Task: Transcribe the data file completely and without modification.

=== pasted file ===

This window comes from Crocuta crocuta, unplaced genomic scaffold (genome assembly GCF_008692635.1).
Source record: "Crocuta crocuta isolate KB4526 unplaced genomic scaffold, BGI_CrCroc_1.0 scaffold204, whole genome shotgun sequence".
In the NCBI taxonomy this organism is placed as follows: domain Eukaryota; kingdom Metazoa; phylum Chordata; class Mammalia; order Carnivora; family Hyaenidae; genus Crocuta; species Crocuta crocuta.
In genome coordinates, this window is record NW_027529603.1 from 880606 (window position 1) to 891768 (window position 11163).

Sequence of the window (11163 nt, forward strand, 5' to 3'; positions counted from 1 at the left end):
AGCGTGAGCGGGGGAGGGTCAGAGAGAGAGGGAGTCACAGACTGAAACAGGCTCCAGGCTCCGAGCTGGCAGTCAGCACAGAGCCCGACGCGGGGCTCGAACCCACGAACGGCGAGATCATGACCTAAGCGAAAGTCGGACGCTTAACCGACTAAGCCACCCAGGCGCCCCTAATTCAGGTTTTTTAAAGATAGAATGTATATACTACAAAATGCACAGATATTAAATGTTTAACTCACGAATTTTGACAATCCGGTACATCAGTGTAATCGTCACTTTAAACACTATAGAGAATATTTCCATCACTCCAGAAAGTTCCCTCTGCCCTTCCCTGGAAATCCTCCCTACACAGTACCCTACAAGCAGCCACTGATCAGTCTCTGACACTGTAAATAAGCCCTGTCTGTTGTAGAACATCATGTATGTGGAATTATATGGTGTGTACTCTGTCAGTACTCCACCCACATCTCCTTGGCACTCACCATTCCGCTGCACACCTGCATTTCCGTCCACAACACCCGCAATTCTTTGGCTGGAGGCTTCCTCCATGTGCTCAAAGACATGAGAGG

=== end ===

This window comes from Crocuta crocuta, unplaced genomic scaffold (genome assembly GCF_008692635.1).
Source record: "Crocuta crocuta isolate KB4526 unplaced genomic scaffold, BGI_CrCroc_1.0 scaffold204, whole genome shotgun sequence".
In the NCBI taxonomy this organism is placed as follows: domain Eukaryota; kingdom Metazoa; phylum Chordata; class Mammalia; order Carnivora; family Hyaenidae; genus Crocuta; species Crocuta crocuta.
In genome coordinates, this window is record NW_027529603.1 from 880606 (window position 1) to 891768 (window position 11163).

Sequence of the window (11163 nt, forward strand, 5' to 3'; positions counted from 1 at the left end):
AGCGTGAGCGGGGGAGGGTCAGAGAGAGAGGGAGTCACAGACTGAAACAGGCTCCAGGCTCCGAGCTGGCAGTCAGCACAGAGCCCGACGCGGGGCTCGAACCCACGAACGGCGAGATCATGACCTAAGCGAAAGTCGGACGCTTAACCGACTAAGCCACCCAGGCGCCCCTAATTCAGGTTTTTTAAAGATAGAATGTATATACTACAAAATGCACAGATATTAAATGTTTAACTCACGAATTTTGACAATCCGGTACATCAGTGTAATCGTCACTTTAAACACTATAGAGAATATTTCCATCACTCCAGAAAGTTCCCTCTGCCCTTCCCTGGAAATCCTCCCTACACAGTACCCTACAAGCAGCCACTGATCAGTCTCTGACACTGTAAATAAGCCCTGTCTGTTGTAGAACATCATGTATGTGGAATTATATGGTGTGTACTCTGTCAGTACTCCACCCACATCTCCTTGGCACTCACCATTCCGCTGCACACCTGCATTTCCGTCCACAACACCCGCAATTCTTTGGCTGGAGGCTTCCTCCATGTGCTCAAAGACATGAGAGG